“The Seismic Susceptibility of RC Structures with Stone Clad Façades” A Post-Yield Perspective

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“The Seismic Susceptibility of RC Structures with Stone Clad Façades” A Post-Yield Perspective

Samir H. Helou Ph. D., P.E. Civil Engineering Department An-Najah National University Nablus, Palestine

Abstract РReinforced Concrete buildings with stone clad fa̤ades form the backbone of mundane construction in Palestine loosely labeled masonry construction. Moreover, since seismic analysis is an increasingly imposed requirement by local governments and due to the proximity to the Dead Sea fault, the country therefore lies in an active earthquake prone region. The subject of adequate scrutiny of the present construction practices demands proper attention. Local vernacular masonry construction practice generally involves fa̤ades primary comprised of a five- centimeter thick stone cladding and about 15 centimeters of unreinforced or minimally reinforced concrete backing; the so-called infill walls. Concrete grade for infill wall panels is normally of modest compressive strength. This is contrary to the general notion that masonry infill walls are comprised of concrete blocks. In the structural design undertakings, the infill walls are considered nonstructural elements, seldom included in the structural design practice although the simplified bare frame structural analysis and design remains inconclusive; the underlying reason for the omission is to avoid a somewhat complicated engineering. Towards this objective, the present study targets the susceptibility of masonry structures to seismic events. The selected structural topology for the present scrutiny is representative of the various forms frequently adopted by local architects for multi-family dwelling. The edifice selected is a representation of the popular medium to low rise structures; it has a uniform floor plan with an X-shape. It is a G+4 structure with stone clad fa̤ades having window openings judiciously distributed around the periphery walls. The study scrutinizes the behavior of bare frame structures and structures with stone clad walls under different study scenarios. The investigation covers also the impact of the soft story in the ground level on the selected structure. Moreover, the study scrutinizes the adequacy of modeling such stone clad walls by a compression only, single or double equivalent strips. Linear structural analysis and static nonlinear analysis, which is becoming increasingly significant,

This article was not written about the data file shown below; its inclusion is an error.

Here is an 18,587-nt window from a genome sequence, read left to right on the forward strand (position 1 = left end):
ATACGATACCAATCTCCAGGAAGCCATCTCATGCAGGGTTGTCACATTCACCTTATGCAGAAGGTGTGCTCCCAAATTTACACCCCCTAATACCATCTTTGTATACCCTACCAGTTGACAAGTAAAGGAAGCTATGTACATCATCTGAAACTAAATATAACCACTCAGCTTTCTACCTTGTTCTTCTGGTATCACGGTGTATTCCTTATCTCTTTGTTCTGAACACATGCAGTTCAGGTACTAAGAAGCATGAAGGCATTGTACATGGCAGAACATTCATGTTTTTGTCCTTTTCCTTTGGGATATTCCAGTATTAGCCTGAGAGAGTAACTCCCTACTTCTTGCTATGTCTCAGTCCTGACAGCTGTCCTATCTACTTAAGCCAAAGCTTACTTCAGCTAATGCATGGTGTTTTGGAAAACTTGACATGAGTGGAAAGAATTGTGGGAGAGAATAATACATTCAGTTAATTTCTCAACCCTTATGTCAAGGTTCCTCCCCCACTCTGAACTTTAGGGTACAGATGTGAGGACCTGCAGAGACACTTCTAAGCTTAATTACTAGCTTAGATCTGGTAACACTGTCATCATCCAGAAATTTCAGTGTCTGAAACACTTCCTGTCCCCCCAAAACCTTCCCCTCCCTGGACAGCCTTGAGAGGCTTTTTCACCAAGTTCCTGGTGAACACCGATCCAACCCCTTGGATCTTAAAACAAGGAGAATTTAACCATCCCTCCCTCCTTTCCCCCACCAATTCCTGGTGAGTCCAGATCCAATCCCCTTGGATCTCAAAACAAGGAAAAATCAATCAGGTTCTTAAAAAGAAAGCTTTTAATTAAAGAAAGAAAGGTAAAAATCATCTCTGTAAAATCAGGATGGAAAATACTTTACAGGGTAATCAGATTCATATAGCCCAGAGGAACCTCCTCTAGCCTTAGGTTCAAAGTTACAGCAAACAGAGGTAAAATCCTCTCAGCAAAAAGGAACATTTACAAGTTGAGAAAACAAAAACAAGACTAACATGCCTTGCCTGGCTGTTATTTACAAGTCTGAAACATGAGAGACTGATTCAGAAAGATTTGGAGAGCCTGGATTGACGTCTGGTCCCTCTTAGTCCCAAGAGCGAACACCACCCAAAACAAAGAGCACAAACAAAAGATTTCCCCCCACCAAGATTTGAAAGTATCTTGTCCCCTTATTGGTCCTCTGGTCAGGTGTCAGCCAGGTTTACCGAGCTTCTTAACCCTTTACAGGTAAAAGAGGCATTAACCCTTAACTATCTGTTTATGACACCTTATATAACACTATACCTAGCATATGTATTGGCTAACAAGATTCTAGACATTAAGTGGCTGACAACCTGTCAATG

1. pushover analysis form the primary focus. This presents a comprehensive discourse that includes post yield behavior. The results compared are, inter alias, the standard dynamic parameters such as the time-period, the story drift, the lateral displacement and the base shear magnitudes as well as the Performance Point. The seismic analysis is conducted based on the standard Response Spectrum Method; the nonlinear analysis is conducted according to the Capacity Spectrum Method of ATC 40 and Fema 440 guidelines. The present study elaborates on the adequacy of the common construction trends; evaluate the potential seismic susceptibility and offers prudent design recommendations. Inner partition walls are beyond the scope of the present study.Keywords Irregular Structure; Response Spectrum Analysis; Stone Clad Wall Panels; Base Shear; Strut Elements, Performance Point.

It is a mandatory practice in the state of Palestine, like elsewhere in the Middle East, that building structures incorporate stone clad façades; this is an esthetic requirement imposed by local governments in respect to traditional construction. Therefore, it is a ubiquitous architectural and a general construction practice. Furthermore, designing a seismically resistant structure is obligatory according to local government bylaws because Palestine lies well within an active earthquake prone zone proximal to the Dead Sea fault. Seismic resistance is imperative for avoiding unwarranted repair cost and for protecting against loss of life. The present study exercise tackles the favored low to medium rise structures having the aforementioned features, namely stone clad façades; yet it focuses on their vulnerability during seismic events. Exterior walls possess a significant role in resisting lateral loads and deserve adequate consideration in any structural design undertakings. In order to analytically investigate the influence of stone clad walls on the general response of structures during seismic events, seven different modeling techniques are followed to model the selected G+4 edifice. They are a bare frame, a frame with stone clad walls modeled as an added mass, masonry walls modeled as a distributed load on the periphery beams and as actual minimally reinforced walls with window openings. The models are characterized by being simple yet reliable. The study further considers the impact of the Soft Storey on such structures. Exterior walls are customarily unreinforced or minimally reinforced, better known as infill walls; they are normally comprised of modest quality concrete. For the present study, reinforced wall panels with minimum reinforcements and unreinforced are considered which emulate standard practice. The topology of the selected structure and the floor height is representative of most local apartment buildings. The window-opening ratio in all exterior walls is set at 25%. The analysis results include, but are not limited, to the fundamental periods, the natural frequencies and the Storey displacements. Furthermore, the study scrutinizes the validity of modeling stone clad walls by a single or double compression-only equivalent struts. The plan selected is a symmetric one in order to avoid the effect of potential torsion modes.